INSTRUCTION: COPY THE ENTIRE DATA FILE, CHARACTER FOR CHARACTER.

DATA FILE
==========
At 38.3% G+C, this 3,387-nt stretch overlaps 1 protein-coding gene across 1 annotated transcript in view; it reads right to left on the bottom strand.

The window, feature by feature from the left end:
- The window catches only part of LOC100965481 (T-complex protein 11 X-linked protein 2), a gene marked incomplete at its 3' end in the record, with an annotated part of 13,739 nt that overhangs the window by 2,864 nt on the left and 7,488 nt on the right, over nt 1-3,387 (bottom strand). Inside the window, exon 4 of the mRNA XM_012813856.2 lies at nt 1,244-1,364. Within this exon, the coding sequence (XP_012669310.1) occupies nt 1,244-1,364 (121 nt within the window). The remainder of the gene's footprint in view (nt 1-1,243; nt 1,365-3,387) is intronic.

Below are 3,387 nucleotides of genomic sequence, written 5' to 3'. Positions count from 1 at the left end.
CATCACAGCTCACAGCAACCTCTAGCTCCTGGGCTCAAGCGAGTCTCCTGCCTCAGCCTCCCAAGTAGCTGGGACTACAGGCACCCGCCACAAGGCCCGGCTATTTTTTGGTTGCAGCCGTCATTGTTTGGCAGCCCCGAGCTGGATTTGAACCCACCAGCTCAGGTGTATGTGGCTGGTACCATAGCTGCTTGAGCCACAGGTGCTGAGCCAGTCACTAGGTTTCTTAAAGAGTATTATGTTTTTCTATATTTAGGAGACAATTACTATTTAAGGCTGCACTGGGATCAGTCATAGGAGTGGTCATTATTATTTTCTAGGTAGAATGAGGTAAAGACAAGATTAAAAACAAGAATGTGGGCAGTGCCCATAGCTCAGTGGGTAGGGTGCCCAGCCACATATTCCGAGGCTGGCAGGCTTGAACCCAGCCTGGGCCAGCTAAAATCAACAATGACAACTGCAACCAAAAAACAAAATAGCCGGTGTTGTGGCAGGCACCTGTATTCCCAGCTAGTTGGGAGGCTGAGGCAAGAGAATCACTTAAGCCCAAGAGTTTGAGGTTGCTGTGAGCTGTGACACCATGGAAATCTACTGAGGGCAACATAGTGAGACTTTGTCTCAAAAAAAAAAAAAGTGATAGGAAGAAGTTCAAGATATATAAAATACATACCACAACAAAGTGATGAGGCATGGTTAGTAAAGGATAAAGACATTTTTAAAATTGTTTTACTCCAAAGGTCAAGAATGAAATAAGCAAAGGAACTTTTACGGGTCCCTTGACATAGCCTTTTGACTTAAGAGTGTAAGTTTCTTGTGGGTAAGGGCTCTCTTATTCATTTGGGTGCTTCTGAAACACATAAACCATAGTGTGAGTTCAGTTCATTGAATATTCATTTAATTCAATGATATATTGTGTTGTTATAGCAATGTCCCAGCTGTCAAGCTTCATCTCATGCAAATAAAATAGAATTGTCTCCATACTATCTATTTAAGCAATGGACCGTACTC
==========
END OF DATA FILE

At 38.3% G+C, this 3,387-nt stretch overlaps 1 protein-coding gene across 1 annotated transcript in view; it reads right to left on the bottom strand.

The window, feature by feature from the left end:
- The window catches only part of LOC100965481 (T-complex protein 11 X-linked protein 2), a gene marked incomplete at its 3' end in the record, with an annotated part of 13,739 nt that overhangs the window by 2,864 nt on the left and 7,488 nt on the right, over nt 1-3,387 (bottom strand). Inside the window, exon 4 of the mRNA XM_012813856.2 lies at nt 1,244-1,364. Within this exon, the coding sequence (XP_012669310.1) occupies nt 1,244-1,364 (121 nt within the window). The remainder of the gene's footprint in view (nt 1-1,243; nt 1,365-3,387) is intronic.

Below are 3,387 nucleotides of genomic sequence, written 5' to 3'. Positions count from 1 at the left end.
CATCACAGCTCACAGCAACCTCTAGCTCCTGGGCTCAAGCGAGTCTCCTGCCTCAGCCTCCCAAGTAGCTGGGACTACAGGCACCCGCCACAAGGCCCGGCTATTTTTTGGTTGCAGCCGTCATTGTTTGGCAGCCCCGAGCTGGATTTGAACCCACCAGCTCAGGTGTATGTGGCTGGTACCATAGCTGCTTGAGCCACAGGTGCTGAGCCAGTCACTAGGTTTCTTAAAGAGTATTATGTTTTTCTATATTTAGGAGACAATTACTATTTAAGGCTGCACTGGGATCAGTCATAGGAGTGGTCATTATTATTTTCTAGGTAGAATGAGGTAAAGACAAGATTAAAAACAAGAATGTGGGCAGTGCCCATAGCTCAGTGGGTAGGGTGCCCAGCCACATATTCCGAGGCTGGCAGGCTTGAACCCAGCCTGGGCCAGCTAAAATCAACAATGACAACTGCAACCAAAAAACAAAATAGCCGGTGTTGTGGCAGGCACCTGTATTCCCAGCTAGTTGGGAGGCTGAGGCAAGAGAATCACTTAAGCCCAAGAGTTTGAGGTTGCTGTGAGCTGTGACACCATGGAAATCTACTGAGGGCAACATAGTGAGACTTTGTCTCAAAAAAAAAAAAAGTGATAGGAAGAAGTTCAAGATATATAAAATACATACCACAACAAAGTGATGAGGCATGGTTAGTAAAGGATAAAGACATTTTTAAAATTGTTTTACTCCAAAGGTCAAGAATGAAATAAGCAAAGGAACTTTTACGGGTCCCTTGACATAGCCTTTTGACTTAAGAGTGTAAGTTTCTTGTGGGTAAGGGCTCTCTTATTCATTTGGGTGCTTCTGAAACACATAAACCATAGTGTGAGTTCAGTTCATTGAATATTCATTTAATTCAATGATATATTGTGTTGTTATAGCAATGTCCCAGCTGTCAAGCTTCATCTCATGCAAATAAAATAGAATTGTCTCCATACTATCTATTTAAGCAATGGACCGTACTC